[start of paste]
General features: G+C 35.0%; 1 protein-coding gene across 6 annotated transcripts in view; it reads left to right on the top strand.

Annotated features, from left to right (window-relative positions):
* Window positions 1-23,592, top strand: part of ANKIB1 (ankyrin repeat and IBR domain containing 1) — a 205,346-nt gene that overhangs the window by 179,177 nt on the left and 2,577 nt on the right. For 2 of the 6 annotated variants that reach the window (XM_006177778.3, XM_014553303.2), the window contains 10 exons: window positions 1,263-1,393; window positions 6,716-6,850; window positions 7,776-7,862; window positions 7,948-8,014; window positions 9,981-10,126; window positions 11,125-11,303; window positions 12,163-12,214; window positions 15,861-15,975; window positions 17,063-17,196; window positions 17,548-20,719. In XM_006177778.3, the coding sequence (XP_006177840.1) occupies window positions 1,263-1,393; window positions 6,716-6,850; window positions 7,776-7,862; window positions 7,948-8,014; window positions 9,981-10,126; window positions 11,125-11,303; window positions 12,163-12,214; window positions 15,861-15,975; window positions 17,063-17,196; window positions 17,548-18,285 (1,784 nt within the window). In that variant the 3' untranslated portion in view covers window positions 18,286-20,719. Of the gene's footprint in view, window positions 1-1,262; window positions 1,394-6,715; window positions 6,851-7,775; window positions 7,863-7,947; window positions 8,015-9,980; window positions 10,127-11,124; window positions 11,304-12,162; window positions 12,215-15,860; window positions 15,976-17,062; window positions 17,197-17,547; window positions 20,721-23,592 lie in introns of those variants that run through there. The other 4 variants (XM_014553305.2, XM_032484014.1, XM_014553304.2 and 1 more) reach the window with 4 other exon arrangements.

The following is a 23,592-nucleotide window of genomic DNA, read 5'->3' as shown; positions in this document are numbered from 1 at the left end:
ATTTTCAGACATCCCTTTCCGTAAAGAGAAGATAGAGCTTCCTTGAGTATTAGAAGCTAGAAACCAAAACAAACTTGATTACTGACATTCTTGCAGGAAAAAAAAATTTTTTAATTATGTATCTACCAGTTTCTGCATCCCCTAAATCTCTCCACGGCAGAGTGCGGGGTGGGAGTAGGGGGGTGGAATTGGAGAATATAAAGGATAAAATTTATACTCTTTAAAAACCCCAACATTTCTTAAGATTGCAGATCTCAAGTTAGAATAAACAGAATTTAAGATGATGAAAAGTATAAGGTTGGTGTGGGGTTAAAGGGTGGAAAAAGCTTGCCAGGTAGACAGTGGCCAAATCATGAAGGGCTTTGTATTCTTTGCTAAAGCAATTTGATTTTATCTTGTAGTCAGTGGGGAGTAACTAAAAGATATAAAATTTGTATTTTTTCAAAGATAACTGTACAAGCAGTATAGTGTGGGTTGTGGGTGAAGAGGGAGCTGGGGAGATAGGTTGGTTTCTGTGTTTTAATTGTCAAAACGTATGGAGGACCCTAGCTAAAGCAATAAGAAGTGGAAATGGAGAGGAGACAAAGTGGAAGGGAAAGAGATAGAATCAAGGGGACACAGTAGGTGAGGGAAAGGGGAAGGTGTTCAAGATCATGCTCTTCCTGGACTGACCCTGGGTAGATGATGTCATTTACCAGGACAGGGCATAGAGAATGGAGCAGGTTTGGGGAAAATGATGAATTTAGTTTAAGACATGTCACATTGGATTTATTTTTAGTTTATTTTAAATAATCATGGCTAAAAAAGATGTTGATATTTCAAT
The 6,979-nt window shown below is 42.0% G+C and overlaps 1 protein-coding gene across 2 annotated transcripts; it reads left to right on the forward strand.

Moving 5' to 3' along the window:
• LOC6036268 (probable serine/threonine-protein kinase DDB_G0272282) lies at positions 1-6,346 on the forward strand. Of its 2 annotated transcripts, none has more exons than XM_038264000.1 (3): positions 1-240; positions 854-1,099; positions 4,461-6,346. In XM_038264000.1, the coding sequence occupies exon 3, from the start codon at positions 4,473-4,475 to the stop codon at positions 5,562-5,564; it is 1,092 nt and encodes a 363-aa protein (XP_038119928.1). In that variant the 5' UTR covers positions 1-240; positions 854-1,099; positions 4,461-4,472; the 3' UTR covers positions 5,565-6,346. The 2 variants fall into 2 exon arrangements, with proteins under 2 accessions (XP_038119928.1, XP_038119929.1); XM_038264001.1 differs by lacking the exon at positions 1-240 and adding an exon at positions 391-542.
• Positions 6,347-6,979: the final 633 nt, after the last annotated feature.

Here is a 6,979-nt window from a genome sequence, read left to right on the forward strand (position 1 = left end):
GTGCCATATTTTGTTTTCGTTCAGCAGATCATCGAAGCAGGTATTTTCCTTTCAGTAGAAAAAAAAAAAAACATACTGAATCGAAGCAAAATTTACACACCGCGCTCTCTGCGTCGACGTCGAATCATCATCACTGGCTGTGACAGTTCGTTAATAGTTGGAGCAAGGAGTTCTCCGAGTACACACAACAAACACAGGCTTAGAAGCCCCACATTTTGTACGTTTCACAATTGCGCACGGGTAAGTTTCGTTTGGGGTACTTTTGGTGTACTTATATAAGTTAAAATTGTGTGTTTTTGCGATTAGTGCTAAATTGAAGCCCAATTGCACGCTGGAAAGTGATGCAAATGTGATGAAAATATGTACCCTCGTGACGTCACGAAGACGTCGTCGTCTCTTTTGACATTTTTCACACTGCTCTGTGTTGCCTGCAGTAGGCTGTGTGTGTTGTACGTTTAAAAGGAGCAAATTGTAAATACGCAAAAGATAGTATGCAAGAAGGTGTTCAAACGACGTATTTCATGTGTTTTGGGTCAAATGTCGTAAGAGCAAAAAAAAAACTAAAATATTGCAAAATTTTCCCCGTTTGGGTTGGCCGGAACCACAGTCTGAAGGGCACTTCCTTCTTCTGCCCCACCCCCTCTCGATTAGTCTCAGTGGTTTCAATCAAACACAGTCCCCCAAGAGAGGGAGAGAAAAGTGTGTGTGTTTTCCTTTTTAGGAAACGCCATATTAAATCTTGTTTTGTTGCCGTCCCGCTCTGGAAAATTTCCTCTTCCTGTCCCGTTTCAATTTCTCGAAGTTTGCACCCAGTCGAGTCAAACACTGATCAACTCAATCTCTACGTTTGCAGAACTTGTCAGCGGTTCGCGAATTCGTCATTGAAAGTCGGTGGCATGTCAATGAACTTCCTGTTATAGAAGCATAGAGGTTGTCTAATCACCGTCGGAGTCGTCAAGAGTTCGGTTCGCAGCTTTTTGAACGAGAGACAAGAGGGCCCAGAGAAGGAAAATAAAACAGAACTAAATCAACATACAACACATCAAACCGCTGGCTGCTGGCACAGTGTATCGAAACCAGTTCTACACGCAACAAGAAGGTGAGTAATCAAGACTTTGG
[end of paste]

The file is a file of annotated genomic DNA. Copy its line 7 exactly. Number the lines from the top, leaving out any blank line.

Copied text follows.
Moving 5' to 3' along the window: